Glen Burnie resident shares story of pain and hope in fighting domestic violence

  • Dawn Root, of Glen Burnie, is an advocate for domestic violence prevention, and spoke this week at an ndoor candlelight vigil organized by HopeWorks in Howard County. Her mother was the victim of a fatal shooting in a domestic violence incident.
Dawn Root, of Glen Burnie, is an advocate for domestic violence… (Algerina Perna, Baltimore…)
October 09, 2014|By Janene Holzberg | For The Baltimore Sun

Dawn Root's life took a serendipitous turn two years ago, one that eventually brought her to talk about her mother's death as a way to fight domestic violence.

The Glen Burnie resident spoke as an advocate and survivor Tuesday at the fifth annual candlelight vigil held by HopeWorks, a Howard County agency that serves victims of sexual, dating and domestic violence. The event, held in Columbia, marked October's designation as Domestic Violence Awareness Month across the country.

Root told the gathering of 40 people wearing purple ribbons that she is on a mission to speak to audiences across the Baltimore area "since living in the darkness wasn't serving me, and I realized it was time to leave negativity behind."

The catalyst for her journey into advocacy was the sight of hot-air balloons dotting the sky over a Pennsylvania countryside one late-summer day in 2012, Root said before the event.

They reminded her of her mother, Barbara Ann Root, who was divorced from Dawn's father and operated a balloon delivery business for years before she was shot to death on Sept. 26, 2000, by her then-husband.

Resolving to attend a hot-air balloon event in her mother's memory, Dawn Root discovered the Rising Above It Festival Weekend sponsored every September by the Sexual Abuse/Spousal Assault Resource Center based in Harford County.

The festival was sold out, but a phone call to SARC to see if she could still attend led to Root's recounting her story of loss — and that led to organizers asking her to fill in for the keynote speaker who had canceled only 72 hours before their gala.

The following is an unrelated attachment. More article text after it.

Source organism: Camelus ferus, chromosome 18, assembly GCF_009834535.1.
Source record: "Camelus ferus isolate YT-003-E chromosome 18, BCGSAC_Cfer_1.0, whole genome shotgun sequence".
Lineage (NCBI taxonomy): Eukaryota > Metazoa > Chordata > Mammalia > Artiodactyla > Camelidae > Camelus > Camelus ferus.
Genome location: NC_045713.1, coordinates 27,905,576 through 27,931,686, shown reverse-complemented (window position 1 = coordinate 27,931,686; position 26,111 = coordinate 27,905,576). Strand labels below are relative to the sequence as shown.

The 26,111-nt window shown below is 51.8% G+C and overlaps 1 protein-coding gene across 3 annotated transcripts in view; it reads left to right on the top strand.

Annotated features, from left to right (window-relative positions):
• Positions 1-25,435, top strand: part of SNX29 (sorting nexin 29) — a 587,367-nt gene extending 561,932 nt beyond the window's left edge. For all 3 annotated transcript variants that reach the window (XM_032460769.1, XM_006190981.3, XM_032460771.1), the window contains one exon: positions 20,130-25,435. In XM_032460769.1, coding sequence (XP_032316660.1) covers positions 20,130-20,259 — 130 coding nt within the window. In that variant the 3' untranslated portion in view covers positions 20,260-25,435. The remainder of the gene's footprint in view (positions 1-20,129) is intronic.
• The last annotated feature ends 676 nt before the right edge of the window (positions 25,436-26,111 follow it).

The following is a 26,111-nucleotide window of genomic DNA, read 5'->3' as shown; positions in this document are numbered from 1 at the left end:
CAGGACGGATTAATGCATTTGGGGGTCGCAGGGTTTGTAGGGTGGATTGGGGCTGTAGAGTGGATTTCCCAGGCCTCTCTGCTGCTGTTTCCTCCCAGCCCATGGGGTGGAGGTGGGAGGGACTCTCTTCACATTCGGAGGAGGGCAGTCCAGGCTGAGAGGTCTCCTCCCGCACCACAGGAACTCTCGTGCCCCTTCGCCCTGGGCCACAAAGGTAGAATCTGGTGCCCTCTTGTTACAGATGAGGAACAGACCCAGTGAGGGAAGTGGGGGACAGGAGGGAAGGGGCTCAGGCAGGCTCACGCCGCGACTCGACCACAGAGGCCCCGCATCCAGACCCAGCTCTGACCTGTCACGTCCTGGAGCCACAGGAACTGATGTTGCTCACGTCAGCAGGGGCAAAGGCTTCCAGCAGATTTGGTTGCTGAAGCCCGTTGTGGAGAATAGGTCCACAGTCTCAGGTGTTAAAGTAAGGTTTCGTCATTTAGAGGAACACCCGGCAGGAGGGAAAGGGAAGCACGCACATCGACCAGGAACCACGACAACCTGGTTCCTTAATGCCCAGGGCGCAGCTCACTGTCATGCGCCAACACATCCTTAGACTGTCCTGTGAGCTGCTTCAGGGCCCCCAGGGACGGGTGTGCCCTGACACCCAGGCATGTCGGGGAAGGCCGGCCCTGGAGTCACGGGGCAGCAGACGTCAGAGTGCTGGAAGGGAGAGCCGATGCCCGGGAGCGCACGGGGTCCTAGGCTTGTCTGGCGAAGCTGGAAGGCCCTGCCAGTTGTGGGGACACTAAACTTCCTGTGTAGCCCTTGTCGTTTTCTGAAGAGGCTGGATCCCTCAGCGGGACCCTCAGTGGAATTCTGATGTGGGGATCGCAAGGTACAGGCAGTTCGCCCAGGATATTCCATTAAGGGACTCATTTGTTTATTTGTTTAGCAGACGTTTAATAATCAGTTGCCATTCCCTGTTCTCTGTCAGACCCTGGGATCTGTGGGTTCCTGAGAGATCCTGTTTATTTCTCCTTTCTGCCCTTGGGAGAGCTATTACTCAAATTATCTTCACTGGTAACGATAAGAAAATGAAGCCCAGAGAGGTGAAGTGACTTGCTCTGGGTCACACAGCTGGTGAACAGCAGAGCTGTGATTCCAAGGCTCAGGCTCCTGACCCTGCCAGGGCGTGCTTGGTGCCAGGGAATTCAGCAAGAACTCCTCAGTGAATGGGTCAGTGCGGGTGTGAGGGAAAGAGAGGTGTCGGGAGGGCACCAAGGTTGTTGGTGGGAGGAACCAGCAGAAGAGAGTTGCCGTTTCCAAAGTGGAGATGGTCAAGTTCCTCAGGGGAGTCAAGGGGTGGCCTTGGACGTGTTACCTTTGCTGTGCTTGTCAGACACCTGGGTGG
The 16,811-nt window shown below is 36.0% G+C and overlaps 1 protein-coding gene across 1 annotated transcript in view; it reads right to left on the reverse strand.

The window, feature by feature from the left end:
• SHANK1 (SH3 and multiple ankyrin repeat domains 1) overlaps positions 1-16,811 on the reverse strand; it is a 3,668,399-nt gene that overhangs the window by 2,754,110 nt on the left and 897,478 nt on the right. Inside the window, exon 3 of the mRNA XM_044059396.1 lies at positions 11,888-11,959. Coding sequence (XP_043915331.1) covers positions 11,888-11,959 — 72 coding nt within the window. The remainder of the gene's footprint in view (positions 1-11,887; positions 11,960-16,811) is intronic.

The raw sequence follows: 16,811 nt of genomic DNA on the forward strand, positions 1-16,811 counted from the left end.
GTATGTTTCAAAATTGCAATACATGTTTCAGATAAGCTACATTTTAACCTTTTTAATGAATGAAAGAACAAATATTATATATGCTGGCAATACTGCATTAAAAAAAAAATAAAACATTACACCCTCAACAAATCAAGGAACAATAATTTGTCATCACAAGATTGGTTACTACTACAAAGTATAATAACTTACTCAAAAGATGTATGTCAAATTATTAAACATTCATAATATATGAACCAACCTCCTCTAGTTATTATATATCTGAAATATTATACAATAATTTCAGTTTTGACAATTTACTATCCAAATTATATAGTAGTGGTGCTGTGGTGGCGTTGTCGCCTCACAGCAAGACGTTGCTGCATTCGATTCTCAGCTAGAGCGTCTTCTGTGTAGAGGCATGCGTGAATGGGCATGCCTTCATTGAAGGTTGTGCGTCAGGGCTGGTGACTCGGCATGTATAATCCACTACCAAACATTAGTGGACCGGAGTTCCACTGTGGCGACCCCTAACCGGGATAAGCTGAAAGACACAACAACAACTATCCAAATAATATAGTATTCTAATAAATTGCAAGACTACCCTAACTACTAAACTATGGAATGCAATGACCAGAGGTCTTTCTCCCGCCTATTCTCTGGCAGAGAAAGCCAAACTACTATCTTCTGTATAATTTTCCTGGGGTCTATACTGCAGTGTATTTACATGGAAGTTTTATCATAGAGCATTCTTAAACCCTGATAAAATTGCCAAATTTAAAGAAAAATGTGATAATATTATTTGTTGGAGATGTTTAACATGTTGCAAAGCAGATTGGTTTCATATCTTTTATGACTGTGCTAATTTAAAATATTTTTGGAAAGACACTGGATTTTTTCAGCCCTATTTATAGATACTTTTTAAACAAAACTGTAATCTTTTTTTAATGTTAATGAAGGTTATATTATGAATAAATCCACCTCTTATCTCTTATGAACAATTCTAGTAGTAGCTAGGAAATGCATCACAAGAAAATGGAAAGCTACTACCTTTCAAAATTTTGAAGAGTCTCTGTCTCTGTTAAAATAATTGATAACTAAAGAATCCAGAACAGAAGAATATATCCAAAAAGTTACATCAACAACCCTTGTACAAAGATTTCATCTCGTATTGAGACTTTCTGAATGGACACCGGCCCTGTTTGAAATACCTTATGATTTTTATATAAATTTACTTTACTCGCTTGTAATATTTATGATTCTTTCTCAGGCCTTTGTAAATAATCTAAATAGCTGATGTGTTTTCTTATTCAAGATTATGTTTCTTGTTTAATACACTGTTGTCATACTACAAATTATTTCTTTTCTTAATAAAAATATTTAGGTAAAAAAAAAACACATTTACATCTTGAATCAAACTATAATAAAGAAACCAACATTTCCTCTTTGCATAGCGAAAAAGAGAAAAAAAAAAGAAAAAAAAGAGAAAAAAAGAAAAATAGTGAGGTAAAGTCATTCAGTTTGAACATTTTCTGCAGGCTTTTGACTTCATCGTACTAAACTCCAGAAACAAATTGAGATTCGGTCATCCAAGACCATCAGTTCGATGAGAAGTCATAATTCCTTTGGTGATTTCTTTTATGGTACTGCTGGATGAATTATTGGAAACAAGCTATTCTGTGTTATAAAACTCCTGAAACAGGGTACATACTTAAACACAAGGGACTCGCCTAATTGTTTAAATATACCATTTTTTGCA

Root, who had never thought of speaking publicly about her personal tragedy, nervously agreed.

That first experience talking about her mother's death from multiple gunshot wounds proved to be cathartic, she said. The shooter turned the gun on himself after taking her mother's life, leaving no opportunity for Root, who was 30 at the time, to seek justice in court.

"Dawn is brave enough to share her personal story, and that takes a lot of guts," Jennifer Pollitt Hill, executive director of HopeWorks, told audience members Tuesday as she introduced Root.

Though her voice faltered a couple of times and she wiped away tears at the lectern, Root painted a portrait of her mother as a loving woman who enthusiastically delivered balloons dressed as a gorilla, clown or teddy bear, among other entrepreneurial duties.

"I wish she'd had resources like HopeWorks, because I believe if she had I would not be mourning her," she told the gathering. "What hurts the most is that this could have been prevented."

According to the National Coalition Against Domestic Violence, one in four women will experience domestic violence in her lifetime and an estimated 1.3 million women are victims of physical assault by an intimate partner each year.

During the lighting of candles and moment of silence that followed the speeches, Jennifer Murphy-Glenn of Catonsville sobbed softly in her seat and dabbed at tears streaming down her cheeks.

"I've had personal experience with family members being victims of domestic violence. Physical, verbal, financial, emotional abuse — I've seen it all," Murphy-Glenn, who volunteers with HopeWorks, said in a later interview.

"It took a lot of courage for Dawn to stand up and speak," she said. "I am hoping to study to be a lawyer so I can help domestic violence victims."

Root said after the ceremony that she believes it's her purpose to share her story as a show of solidarity with survivors.

"If I can help one other person come out of the darkness, then I have turned my darkest day into my greatest gift," she said.

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